The question of whether black South Africans are better off today than they were during the 46 years of apartheid rule appears to precipitate heated debate. Judging from news reports and the episodes that Nadine Gordimer relates in her latest novel, NO TIME LIKE THE PRESENT, new problems have plagued the country since the African National Congress assumed power in 1994. The second post-apartheid president, Thabo Mbeki, spent much of his time in office denying the AIDS epidemic that has so far killed more than a million South Africans. The current President, Jacob Zuma, went on trial twice --- first on accusations of rape (the case was thrown out), and then for allegedly receiving millions of rand in bribes from a French arms dealer (he was acquitted). And the ANC has also been mired in other scandals involving corruption and the use of taxpayer money for luxury products and expensive vacations.
"[I]t’s a pleasure to read a work that is passionate and that deals with important issues.... NO TIME LIKE THE PRESENT is a reminder of what fiction can be: complex, committed and thoroughly absorbing."
The characters spend much of the novel, Gordimer’s fifth since winning the Nobel in 1991, discussing the current state of politics in South Africa. Even though the Struggle for freedom (Gordimer capitalizes the word throughout) has been won, the protagonists in this challenging novel are now grappling with a new question: What is modern South Africa, and where do they fit into it? Under apartheid, their identities were clear. Now they find themselves in a country they often don’t recognize, so much so that they question if the free democracy they helped to create is where they belong.
Steven Reed and Jabulile Gumede are married. He is white; she is black. Each fought in the Struggle: he was a guerrilla fighter who used his training in chemistry to help build explosives; she was jailed for three months as a member of the Freedom Fighters. The novel begins in 1994, shortly after the end of apartheid, and concludes with Zuma’s ascendancy to the presidency. Over that time, Steven and Jabu try to settle into a quiet domestic life. He becomes a chemistry professor at a local university, and she earns a law degree and begins work at the Justice Centre, a human rights organization. They buy a house in a Suburb (Gordimer’s capitalization again) and have two children, Sindiswa and Gary Elias.
Over the course of the novel, their lives are interrupted by reminders of the ills that the new political climate didn’t eradicate and may even have spawned. A friend from Steven and Jabu’s neighborhood is the victim of a brutal carjacking. Four black women and one black man, all of them cleaners at Gary Elias’s school, are forced to eat potjiekos --- a pot of stew --- that white students have urinated in. Two men break into Steven and Jabu’s home and attack Wethu, the couple’s household helper, while they are out. The cumulative effect of these events makes Steven contemplate accepting a teaching job in Australia. When they were fighting apartheid, Steven and Jabu knew who they were. Now they aren’t as certain, so they consider leaving the country to find out.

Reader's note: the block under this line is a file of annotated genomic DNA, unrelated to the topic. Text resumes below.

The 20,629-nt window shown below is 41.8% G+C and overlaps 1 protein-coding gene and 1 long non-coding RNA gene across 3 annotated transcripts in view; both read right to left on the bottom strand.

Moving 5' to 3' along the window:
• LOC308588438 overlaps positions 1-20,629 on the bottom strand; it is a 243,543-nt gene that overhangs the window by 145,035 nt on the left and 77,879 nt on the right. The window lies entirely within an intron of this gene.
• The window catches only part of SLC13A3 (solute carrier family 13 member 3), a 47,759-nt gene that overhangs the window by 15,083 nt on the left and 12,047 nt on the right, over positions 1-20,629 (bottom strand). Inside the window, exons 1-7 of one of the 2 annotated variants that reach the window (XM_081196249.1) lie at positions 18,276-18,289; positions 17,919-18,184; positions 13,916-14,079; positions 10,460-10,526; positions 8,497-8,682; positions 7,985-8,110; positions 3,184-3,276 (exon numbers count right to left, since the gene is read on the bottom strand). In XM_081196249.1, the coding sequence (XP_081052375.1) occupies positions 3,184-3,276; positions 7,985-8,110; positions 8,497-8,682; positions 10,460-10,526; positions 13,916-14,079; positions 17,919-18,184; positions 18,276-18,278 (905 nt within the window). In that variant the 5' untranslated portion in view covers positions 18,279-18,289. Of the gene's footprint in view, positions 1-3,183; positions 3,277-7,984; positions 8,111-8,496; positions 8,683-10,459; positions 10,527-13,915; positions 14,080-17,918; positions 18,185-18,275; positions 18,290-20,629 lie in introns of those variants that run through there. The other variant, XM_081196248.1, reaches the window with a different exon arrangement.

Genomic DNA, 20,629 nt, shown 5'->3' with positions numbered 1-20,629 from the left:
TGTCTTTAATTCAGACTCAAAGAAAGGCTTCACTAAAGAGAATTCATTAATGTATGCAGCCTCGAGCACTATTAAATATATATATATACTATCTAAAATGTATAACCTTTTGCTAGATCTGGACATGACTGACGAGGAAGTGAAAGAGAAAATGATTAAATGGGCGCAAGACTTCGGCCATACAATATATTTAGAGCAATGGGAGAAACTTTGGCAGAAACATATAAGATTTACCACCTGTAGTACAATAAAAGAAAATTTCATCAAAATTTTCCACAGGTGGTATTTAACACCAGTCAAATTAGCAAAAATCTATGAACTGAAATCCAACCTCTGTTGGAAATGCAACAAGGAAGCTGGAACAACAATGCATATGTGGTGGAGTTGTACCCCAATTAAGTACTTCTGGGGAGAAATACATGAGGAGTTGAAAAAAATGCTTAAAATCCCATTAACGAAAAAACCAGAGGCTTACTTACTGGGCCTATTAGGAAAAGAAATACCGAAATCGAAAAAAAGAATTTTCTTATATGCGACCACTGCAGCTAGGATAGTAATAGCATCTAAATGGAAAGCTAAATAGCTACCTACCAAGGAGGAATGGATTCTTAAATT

Gordimer devotes much of this novel to an analysis of the current state of politics in South Africa. When Steven and Jabu and their friends get together, most of the conversation is topical: the xenophobia among member nations of the African Union; the apparent contradiction of former ANC fighters who now own property. At times, it feels as if Gordimer cares less about the characters and their personal struggles than about the issues they discuss. The novel would have been stronger if there had been more personality behind the speeches. Any educated person could have spoken much of the dialogue Gordimer has written here.
And yet, what erudite, thoughtful dialogue it is. For all the book’s impersonality, it’s a pleasure to read a work that is passionate and that deals with important issues. At 88, Gordimer is still writing novels that are more vigorous and ambitious than many works by authors a third her age. Whereas many writers create characters who are barely aware of the world outside their apartment, Gordimer gives us characters keenly cognizant of their role in society and the effect that government actions have on their lives. NO TIME LIKE THE PRESENT is a reminder of what fiction can be: complex, committed and thoroughly absorbing.
Reviewed by Michael Magras on April 27, 2012
No Time Like the Present